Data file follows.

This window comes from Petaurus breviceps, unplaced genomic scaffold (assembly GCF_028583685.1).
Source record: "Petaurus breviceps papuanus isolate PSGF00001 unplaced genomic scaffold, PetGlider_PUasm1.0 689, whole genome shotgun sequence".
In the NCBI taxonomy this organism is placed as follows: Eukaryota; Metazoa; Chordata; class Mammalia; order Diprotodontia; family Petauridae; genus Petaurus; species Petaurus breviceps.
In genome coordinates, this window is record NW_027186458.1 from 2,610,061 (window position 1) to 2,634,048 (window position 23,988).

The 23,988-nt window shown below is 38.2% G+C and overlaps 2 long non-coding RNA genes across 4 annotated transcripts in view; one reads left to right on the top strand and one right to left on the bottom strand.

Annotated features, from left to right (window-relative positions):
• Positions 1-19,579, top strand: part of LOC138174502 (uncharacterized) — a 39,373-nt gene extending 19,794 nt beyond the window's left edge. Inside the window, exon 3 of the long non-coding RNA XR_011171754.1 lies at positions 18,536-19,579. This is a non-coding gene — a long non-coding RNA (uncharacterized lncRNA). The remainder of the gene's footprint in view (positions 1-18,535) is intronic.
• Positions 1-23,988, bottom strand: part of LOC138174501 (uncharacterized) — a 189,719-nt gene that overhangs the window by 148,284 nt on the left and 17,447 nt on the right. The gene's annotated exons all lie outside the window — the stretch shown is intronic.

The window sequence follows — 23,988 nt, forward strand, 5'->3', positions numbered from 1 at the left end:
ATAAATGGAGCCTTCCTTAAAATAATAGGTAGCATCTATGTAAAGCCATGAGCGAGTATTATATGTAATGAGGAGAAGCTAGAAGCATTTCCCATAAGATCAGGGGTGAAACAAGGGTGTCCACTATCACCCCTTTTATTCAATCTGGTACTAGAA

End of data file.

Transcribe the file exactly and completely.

This window comes from Petaurus breviceps, unplaced genomic scaffold (assembly GCF_028583685.1).
Source record: "Petaurus breviceps papuanus isolate PSGF00001 unplaced genomic scaffold, PetGlider_PUasm1.0 689, whole genome shotgun sequence".
In the NCBI taxonomy this organism is placed as follows: Eukaryota; Metazoa; Chordata; class Mammalia; order Diprotodontia; family Petauridae; genus Petaurus; species Petaurus breviceps.
In genome coordinates, this window is record NW_027186458.1 from 2,610,061 (window position 1) to 2,634,048 (window position 23,988).

The 23,988-nt window shown below is 38.2% G+C and overlaps 2 long non-coding RNA genes across 4 annotated transcripts in view; one reads left to right on the top strand and one right to left on the bottom strand.

Annotated features, from left to right (window-relative positions):
• Positions 1-19,579, top strand: part of LOC138174502 (uncharacterized) — a 39,373-nt gene extending 19,794 nt beyond the window's left edge. Inside the window, exon 3 of the long non-coding RNA XR_011171754.1 lies at positions 18,536-19,579. This is a non-coding gene — a long non-coding RNA (uncharacterized lncRNA). The remainder of the gene's footprint in view (positions 1-18,535) is intronic.
• Positions 1-23,988, bottom strand: part of LOC138174501 (uncharacterized) — a 189,719-nt gene that overhangs the window by 148,284 nt on the left and 17,447 nt on the right. The gene's annotated exons all lie outside the window — the stretch shown is intronic.

The window sequence follows — 23,988 nt, forward strand, 5'->3', positions numbered from 1 at the left end:
ATAAATGGAGCCTTCCTTAAAATAATAGGTAGCATCTATGTAAAGCCATGAGCGAGTATTATATGTAATGAGGAGAAGCTAGAAGCATTTCCCATAAGATCAGGGGTGAAACAAGGGTGTCCACTATCACCCCTTTTATTCAATCTGGTACTAGAA